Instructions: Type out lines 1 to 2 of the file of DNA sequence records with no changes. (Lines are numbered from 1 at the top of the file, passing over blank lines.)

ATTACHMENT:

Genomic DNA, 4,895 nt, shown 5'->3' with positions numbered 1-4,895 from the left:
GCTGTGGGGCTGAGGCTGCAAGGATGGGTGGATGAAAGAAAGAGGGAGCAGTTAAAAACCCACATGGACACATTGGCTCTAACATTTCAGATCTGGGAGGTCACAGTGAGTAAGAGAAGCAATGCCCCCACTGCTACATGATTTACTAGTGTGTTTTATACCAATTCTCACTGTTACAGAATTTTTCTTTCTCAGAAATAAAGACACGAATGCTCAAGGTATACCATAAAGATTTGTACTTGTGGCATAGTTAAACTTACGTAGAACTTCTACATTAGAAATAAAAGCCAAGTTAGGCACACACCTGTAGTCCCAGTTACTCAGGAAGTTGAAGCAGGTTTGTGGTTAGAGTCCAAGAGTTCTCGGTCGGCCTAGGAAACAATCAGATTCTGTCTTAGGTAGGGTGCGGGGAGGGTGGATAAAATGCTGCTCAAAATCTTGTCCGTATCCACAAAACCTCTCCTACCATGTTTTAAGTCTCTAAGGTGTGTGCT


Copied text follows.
Genomic DNA, 4,895 nt, shown 5'->3' with positions numbered 1-4,895 from the left:
GCTGTGGGGCTGAGGCTGCAAGGATGGGTGGATGAAAGAAAGAGGGAGCAGTTAAAAACCCACATGGACACATTGGCTCTAACATTTCAGATCTGGGAGGTCACAGTGAGTAAGAGAAGCAATGCCCCCACTGCTACATGATTTACTAGTGTGTTTTATACCAATTCTCACTGTTACAGAATTTTTCTTTCTCAGAAATAAAGACACGAATGCTCAAGGTATACCATAAAGATTTGTACTTGTGGCATAGTTAAACTTACGTAGAACTTCTACATTAGAAATAAAAGCCAAGTTAGGCACACACCTGTAGTCCCAGTTACTCAGGAAGTTGAAGCAGGTTTGTGGTTAGAGTCCAAGAGTTCTCGGTCGGCCTAGGAAACAATCAGATTCTGTCTTAGGTAGGGTGCGGGGAGGGTGGATAAAATGCTGCTCAAAATCTTGTCCGTATCCACAAAACCTCTCCTACCATGTTTTAAGTCTCTAAGGTGTGTGCT